"This lake changes so much," said Lee, who estimates he's fished 30 or 40 tournaments here over his 22 years. "You've really got to be on your game. This lake isn't like Smith Lake or lakes like Hartwell and Lanier, which don't change that much. I'm going to fish places during the tournament where I didn't get bit in practice.
"I don't think it will 'fish small.' I think there will be guys scattered from one end of the lake to the other."
4. Unexpected Confidence — Wednesday will decide who enters the event with an extra confidence boost. Bassmaster.com writer/editor Steve Bowman is covering his 26th Classic. He won't ever forget hopping in Bryan Kerchal's pickup truck to visit with him after the last practice day before the 1994 Classic at North Carolina's High Rock Lake. Kerchal had finished dead last the year before at Alabama's Logan Martin.
"I think I've got a shot," Kerchal told Bowman that day in '94.
Did he ever. The late Kerchal, who died in a plane crash later that year, beat the rest of the field, becoming the only B.A.S.S. Nation qualifier to win the Bassmaster Classic.
"Somewhere in this field, a dark-horse will emerge that will be a factor in this year's tournament," Bowman said. "It happens every year."
All these anglers are very, very good. None need much of an advantage to be competitive with the Kevin VanDams, Skeet Reeses and Mike Iaconellis of the bass fishing world. It's Wednesday's practice session when a big bass catch here or there might provide a clue for an unlikely contender. And especially if the fish are moving shallow, that's all it will take — one key clue or two — to be in the thick of things on Sunday.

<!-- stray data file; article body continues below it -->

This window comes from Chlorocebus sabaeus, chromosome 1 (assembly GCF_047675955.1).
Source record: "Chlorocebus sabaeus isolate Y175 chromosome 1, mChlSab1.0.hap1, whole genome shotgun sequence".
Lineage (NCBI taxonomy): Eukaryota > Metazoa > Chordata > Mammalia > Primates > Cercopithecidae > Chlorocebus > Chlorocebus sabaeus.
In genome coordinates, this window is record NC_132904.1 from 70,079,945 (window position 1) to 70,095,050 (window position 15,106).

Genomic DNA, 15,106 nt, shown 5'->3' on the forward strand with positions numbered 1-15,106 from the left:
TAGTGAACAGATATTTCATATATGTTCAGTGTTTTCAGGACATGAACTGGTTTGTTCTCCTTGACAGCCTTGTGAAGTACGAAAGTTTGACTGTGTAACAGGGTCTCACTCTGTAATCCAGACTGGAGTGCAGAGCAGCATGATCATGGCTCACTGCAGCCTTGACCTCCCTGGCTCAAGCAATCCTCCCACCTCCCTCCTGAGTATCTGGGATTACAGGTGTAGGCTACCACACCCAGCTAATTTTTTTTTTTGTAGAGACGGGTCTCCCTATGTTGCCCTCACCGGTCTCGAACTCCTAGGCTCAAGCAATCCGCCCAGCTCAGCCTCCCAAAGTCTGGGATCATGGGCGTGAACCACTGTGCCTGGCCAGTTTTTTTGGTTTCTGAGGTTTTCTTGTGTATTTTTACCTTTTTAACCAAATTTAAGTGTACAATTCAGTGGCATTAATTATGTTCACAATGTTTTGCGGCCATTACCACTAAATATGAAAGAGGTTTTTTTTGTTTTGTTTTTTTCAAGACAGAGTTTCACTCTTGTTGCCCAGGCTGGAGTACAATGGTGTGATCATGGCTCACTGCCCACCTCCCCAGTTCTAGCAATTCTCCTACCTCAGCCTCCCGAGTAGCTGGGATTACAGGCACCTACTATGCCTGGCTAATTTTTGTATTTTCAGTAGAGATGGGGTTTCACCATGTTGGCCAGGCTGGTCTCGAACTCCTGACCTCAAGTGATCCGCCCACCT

5. The Intangibles — You'll hear frequent mentions of the word "focus" this week, and Wednesday will determine who will and won't be able to maintain it. There are plenty of distractions at a Bassmaster Classic. A big crowd of observer boats on the water is probably the most significant one. Birmingham is known for having as many bass fishing fans per capita as any state in the U.S. Wednesday will provide a hint of what's to come during the tournament. Some of these anglers, specifically Kevin VanDam, who deals with an armada following him at almost every event, know how to handle fishing in a crowd better than others.
The 90-minute drive from Birmingham to Guntersville increases the likelihood of other distractions, like fender-benders and traffic jams. It doesn't take much of the unexpected to throw a man off his game.
Last year's Classic champion, Cliff Pace, planned to take the daily stress off by having his father-in-law drive his truck-and-boat trailer from Grand Lake to the Tulsa weigh-in site every day. It worked like a charm.
"I'd get in the passenger seat of the pickup and sleep all the way back to Tulsa," Pace said.
That daily routine left Pace as refreshed for Sunday's finale as he was when the tournament began.